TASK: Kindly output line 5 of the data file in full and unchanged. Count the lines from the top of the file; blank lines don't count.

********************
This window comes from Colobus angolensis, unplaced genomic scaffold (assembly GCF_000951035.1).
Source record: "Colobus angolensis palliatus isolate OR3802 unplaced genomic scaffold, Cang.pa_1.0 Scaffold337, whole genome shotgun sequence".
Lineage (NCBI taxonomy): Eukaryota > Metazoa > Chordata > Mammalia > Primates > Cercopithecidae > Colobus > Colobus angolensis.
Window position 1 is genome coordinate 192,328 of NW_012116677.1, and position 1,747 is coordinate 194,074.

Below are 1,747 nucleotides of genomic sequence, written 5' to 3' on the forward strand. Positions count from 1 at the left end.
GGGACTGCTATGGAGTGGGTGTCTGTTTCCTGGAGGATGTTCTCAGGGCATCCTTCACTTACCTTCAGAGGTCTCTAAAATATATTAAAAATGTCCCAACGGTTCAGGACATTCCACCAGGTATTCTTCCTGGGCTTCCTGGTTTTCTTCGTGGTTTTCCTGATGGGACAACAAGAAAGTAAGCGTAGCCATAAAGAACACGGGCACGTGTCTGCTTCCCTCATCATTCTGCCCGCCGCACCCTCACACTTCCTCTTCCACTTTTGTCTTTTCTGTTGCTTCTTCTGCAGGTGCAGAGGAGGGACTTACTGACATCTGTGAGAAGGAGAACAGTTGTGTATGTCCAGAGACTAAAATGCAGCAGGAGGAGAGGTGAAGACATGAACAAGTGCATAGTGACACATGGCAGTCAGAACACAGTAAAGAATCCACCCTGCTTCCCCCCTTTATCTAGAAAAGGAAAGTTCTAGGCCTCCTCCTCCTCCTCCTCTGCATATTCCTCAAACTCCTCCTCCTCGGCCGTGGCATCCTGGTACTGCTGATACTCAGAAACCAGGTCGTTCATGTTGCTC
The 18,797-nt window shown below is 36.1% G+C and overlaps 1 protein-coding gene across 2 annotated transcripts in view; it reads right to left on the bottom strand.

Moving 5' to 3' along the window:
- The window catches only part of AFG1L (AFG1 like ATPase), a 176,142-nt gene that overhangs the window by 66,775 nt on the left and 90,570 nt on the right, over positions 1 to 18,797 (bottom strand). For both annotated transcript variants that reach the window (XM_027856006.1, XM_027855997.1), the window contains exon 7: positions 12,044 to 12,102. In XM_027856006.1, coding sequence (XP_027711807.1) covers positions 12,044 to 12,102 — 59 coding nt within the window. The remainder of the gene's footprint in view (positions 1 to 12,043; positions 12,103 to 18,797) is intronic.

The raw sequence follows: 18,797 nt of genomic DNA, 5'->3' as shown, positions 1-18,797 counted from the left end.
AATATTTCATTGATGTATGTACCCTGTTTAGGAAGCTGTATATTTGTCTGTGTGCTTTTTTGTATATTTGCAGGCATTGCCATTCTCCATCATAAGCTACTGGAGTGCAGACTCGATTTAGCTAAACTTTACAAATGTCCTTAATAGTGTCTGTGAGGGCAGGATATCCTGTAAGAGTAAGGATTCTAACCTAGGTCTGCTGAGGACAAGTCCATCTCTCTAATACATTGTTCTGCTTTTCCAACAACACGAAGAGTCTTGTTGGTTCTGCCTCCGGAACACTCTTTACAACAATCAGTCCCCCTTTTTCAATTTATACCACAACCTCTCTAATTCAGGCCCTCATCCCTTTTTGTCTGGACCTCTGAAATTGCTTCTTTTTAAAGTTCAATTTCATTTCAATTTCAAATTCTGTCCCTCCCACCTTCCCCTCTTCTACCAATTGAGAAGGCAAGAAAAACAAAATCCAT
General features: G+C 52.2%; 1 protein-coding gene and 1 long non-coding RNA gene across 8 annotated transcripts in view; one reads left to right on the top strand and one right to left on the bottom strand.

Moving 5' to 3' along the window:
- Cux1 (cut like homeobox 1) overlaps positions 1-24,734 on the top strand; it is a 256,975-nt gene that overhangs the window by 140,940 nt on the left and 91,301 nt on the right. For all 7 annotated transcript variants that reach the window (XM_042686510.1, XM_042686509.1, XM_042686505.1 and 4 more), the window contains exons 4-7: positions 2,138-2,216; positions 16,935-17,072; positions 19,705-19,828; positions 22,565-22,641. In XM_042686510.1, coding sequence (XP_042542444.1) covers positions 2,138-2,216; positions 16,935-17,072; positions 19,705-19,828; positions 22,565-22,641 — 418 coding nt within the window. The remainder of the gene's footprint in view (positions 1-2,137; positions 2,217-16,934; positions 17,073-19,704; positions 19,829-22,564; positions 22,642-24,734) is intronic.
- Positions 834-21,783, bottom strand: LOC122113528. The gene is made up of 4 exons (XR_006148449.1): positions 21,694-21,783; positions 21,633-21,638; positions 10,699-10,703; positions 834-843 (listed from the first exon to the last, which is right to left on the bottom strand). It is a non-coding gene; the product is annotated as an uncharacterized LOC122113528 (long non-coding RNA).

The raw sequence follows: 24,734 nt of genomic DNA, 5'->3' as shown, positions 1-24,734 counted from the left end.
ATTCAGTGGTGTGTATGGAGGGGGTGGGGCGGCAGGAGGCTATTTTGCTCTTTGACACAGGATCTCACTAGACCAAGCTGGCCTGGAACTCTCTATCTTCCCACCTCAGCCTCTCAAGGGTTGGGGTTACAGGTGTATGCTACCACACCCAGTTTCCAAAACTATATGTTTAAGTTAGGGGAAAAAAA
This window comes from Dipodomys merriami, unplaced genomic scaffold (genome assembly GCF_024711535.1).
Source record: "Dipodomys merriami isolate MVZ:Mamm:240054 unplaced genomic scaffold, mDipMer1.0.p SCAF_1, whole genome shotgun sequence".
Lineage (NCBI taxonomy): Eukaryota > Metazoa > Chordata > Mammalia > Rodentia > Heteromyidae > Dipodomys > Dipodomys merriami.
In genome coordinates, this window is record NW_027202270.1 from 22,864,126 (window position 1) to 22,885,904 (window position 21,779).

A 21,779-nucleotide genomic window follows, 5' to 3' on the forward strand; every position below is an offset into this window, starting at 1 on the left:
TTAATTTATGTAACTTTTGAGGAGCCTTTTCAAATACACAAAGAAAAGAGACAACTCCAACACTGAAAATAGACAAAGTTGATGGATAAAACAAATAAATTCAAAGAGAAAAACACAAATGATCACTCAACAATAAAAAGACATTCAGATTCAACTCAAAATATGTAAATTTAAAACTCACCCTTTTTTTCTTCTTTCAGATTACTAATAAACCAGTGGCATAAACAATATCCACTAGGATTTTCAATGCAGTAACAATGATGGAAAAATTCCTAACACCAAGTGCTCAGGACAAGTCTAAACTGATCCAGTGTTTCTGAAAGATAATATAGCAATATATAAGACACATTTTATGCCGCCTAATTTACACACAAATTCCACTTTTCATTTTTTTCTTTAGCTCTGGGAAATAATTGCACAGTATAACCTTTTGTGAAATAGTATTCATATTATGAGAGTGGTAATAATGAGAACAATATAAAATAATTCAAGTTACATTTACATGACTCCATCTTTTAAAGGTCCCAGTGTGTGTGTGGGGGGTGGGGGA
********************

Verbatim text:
Below are 1,747 nucleotides of genomic sequence, written 5' to 3' on the forward strand. Positions count from 1 at the left end.